After Herself hits the door running at 5:30 I’m free to do whatever. Going back to bed always seems attractive, but so does a midafternoon nap, and what the hell, I’m already up.

So I have a couple mugs of authoritative black joe and sit in the dark living room for a while, half-listening as the birds sing up the sun, Miss Mia snores on the back of the couch, and the voices in my head start tuning up.

This is the sweet spot of a Tuesday morning. No NPR, no Zoom meetings, no phone calls, no online exercise/yoga classes … just the Dog, the Cat, and the Voices. And the distant grumble of traffic, which is someone else’s bête noire.

Going nowhere fast is just my speed on a Tuesday morning. I’ve paid the toll and everything.

Spring, forward!

March 13, 2022

Them ol’ Sandia Mountains blues.

Today we take our text from the Gospel According to the Rev. Ken Layne of Desert Oracle Radio:

“Despair eats away at our souls. The most Orwellian thing we can do is wake up in the morning and say to ourselves, “I wonder how the war is going today.’”

I woke up this morning and said to myself, “I wonder where I should ride today.”

Yesterday was Herself’s (mumble-mumblest) birthday, and we celebrated with Herself the Elder, sister Beth, and pal Sue. The eating was medium-light and required assembly, not cookery: smoked salmon and shrimp, various cheeses and crackers, guacamole and chips, and a selection of desserts from the Range Cafe. I slapped a candle in a slice of key lime pie, lit ’er up (the candle, not the pie) and we all sang “Happy Birthday.”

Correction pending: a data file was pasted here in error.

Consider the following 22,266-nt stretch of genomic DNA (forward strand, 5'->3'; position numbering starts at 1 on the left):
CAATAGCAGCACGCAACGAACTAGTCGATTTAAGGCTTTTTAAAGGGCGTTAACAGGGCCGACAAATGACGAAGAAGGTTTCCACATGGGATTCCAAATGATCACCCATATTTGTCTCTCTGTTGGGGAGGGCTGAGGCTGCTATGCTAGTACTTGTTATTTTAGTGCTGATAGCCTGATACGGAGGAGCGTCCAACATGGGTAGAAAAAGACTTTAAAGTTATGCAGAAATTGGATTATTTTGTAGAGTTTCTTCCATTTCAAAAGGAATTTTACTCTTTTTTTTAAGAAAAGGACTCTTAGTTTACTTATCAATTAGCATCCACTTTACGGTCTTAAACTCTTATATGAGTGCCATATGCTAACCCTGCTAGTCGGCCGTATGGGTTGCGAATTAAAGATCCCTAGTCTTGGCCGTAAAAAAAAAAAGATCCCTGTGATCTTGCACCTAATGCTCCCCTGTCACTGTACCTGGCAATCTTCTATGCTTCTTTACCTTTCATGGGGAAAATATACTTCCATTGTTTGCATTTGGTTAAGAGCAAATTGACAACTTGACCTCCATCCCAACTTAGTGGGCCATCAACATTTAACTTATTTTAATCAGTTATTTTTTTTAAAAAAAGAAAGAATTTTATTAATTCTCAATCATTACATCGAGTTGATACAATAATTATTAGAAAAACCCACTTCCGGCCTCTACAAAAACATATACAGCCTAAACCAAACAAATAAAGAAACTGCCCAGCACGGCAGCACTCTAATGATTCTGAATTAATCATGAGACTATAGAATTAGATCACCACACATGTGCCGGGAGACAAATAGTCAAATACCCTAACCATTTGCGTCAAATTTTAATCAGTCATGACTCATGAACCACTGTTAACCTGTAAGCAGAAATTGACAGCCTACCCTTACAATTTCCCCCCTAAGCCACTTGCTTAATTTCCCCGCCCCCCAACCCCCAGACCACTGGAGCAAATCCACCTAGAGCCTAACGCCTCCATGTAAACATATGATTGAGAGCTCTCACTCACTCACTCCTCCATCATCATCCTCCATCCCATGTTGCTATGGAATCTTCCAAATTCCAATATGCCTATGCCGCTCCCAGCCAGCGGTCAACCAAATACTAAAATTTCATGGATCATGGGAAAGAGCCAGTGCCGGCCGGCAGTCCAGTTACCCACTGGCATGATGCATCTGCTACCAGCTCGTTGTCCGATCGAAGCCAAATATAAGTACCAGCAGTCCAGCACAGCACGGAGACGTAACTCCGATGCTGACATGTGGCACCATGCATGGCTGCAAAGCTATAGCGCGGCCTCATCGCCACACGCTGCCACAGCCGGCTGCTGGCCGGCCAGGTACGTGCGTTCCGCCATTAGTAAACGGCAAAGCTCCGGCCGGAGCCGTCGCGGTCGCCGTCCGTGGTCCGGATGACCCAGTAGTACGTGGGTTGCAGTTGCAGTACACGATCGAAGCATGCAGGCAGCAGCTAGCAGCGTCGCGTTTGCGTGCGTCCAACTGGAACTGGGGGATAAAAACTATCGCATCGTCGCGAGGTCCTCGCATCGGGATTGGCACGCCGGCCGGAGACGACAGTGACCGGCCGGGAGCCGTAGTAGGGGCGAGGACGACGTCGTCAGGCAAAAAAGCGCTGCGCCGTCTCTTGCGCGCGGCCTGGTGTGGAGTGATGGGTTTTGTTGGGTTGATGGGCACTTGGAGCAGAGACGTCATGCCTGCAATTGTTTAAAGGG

Today, I feel like springing forward on a bike of some sort. The weather is supposed to be stellar and if you miss one of these days you’ll forever be one behind.

Watch this

May 14, 2021

I’m losing most of my bets with the watch on my nightstand.

Lately I’ve been posing myself a little challenge when I return to earth from dreamland: Pop open an eye, peer around the bedroom, and try to guess what time it is based on ambient light leaking through the vertical blinds.

I was doing pretty well there for a while. Nailed it once or twice. But lately I’m minutes off the mark.

I’m not sure who’s to blame for the decline in my batting average. Possibly the “Harvard elite with perfect hair” who’s apparently behind all the psychos shooting the mortal shit out of each other around town. He’s certainly broken into at least one head down at Peterson Properties, which has more eyes than Avalokiteshvara and knows more about what you’ve been up to than Santa Claus.

We remain unventilated by pistoleros here at El Rancho Pendejo, though we have endured a busy week. Last Friday we moved Herself the Elder from the Dark Tower to the Bermuda Triangle, an assisted-living house a little closer to us. It’s where Herself had wanted to park the old gal when she first came to town, but there weren’t any vacancies. Suddenly there were. So it goes.

Wednesday was our 31st anniversary, and as we were both thoroughly shot up vaccine-wise, we went out to eat at an actual restaurant, El Patio on Rio Grande. It was my first sitdown restaurant meal in more than a year, and it was spectacular. Great food, excellent service, and we didn’t get plugged or burgled or tagged or nothin’, Harvard elites with perfect hair notwithstanding.